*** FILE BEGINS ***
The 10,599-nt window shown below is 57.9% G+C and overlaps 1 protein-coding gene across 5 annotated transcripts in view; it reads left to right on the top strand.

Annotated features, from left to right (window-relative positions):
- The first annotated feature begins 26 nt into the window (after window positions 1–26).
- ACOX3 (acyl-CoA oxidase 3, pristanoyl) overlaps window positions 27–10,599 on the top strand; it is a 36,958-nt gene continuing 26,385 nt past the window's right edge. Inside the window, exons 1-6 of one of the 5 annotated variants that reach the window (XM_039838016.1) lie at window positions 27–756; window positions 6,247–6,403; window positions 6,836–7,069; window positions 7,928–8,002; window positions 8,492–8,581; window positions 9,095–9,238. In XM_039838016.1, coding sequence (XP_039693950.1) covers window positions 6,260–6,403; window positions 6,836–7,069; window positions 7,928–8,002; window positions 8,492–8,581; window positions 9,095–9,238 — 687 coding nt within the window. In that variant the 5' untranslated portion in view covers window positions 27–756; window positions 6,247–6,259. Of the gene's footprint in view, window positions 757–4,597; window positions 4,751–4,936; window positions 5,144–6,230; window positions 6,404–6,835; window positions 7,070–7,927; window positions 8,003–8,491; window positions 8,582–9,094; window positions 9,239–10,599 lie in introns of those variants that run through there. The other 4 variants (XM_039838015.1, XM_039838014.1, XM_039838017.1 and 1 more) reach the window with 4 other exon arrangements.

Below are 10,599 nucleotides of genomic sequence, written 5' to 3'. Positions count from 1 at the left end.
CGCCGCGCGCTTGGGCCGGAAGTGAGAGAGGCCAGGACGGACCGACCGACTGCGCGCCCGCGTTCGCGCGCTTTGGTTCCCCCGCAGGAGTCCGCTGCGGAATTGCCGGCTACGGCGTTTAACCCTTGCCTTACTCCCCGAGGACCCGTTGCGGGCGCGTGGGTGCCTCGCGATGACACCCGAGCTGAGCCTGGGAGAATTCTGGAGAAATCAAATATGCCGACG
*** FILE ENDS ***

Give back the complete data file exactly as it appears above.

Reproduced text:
The 10,599-nt window shown below is 57.9% G+C and overlaps 1 protein-coding gene across 5 annotated transcripts in view; it reads left to right on the top strand.

Annotated features, from left to right (window-relative positions):
- The first annotated feature begins 26 nt into the window (after window positions 1–26).
- ACOX3 (acyl-CoA oxidase 3, pristanoyl) overlaps window positions 27–10,599 on the top strand; it is a 36,958-nt gene continuing 26,385 nt past the window's right edge. Inside the window, exons 1-6 of one of the 5 annotated variants that reach the window (XM_039838016.1) lie at window positions 27–756; window positions 6,247–6,403; window positions 6,836–7,069; window positions 7,928–8,002; window positions 8,492–8,581; window positions 9,095–9,238. In XM_039838016.1, coding sequence (XP_039693950.1) covers window positions 6,260–6,403; window positions 6,836–7,069; window positions 7,928–8,002; window positions 8,492–8,581; window positions 9,095–9,238 — 687 coding nt within the window. In that variant the 5' untranslated portion in view covers window positions 27–756; window positions 6,247–6,259. Of the gene's footprint in view, window positions 757–4,597; window positions 4,751–4,936; window positions 5,144–6,230; window positions 6,404–6,835; window positions 7,070–7,927; window positions 8,003–8,491; window positions 8,582–9,094; window positions 9,239–10,599 lie in introns of those variants that run through there. The other 4 variants (XM_039838015.1, XM_039838014.1, XM_039838017.1 and 1 more) reach the window with 4 other exon arrangements.

Below are 10,599 nucleotides of genomic sequence, written 5' to 3'. Positions count from 1 at the left end.
CGCCGCGCGCTTGGGCCGGAAGTGAGAGAGGCCAGGACGGACCGACCGACTGCGCGCCCGCGTTCGCGCGCTTTGGTTCCCCCGCAGGAGTCCGCTGCGGAATTGCCGGCTACGGCGTTTAACCCTTGCCTTACTCCCCGAGGACCCGTTGCGGGCGCGTGGGTGCCTCGCGATGACACCCGAGCTGAGCCTGGGAGAATTCTGGAGAAATCAAATATGCCGACG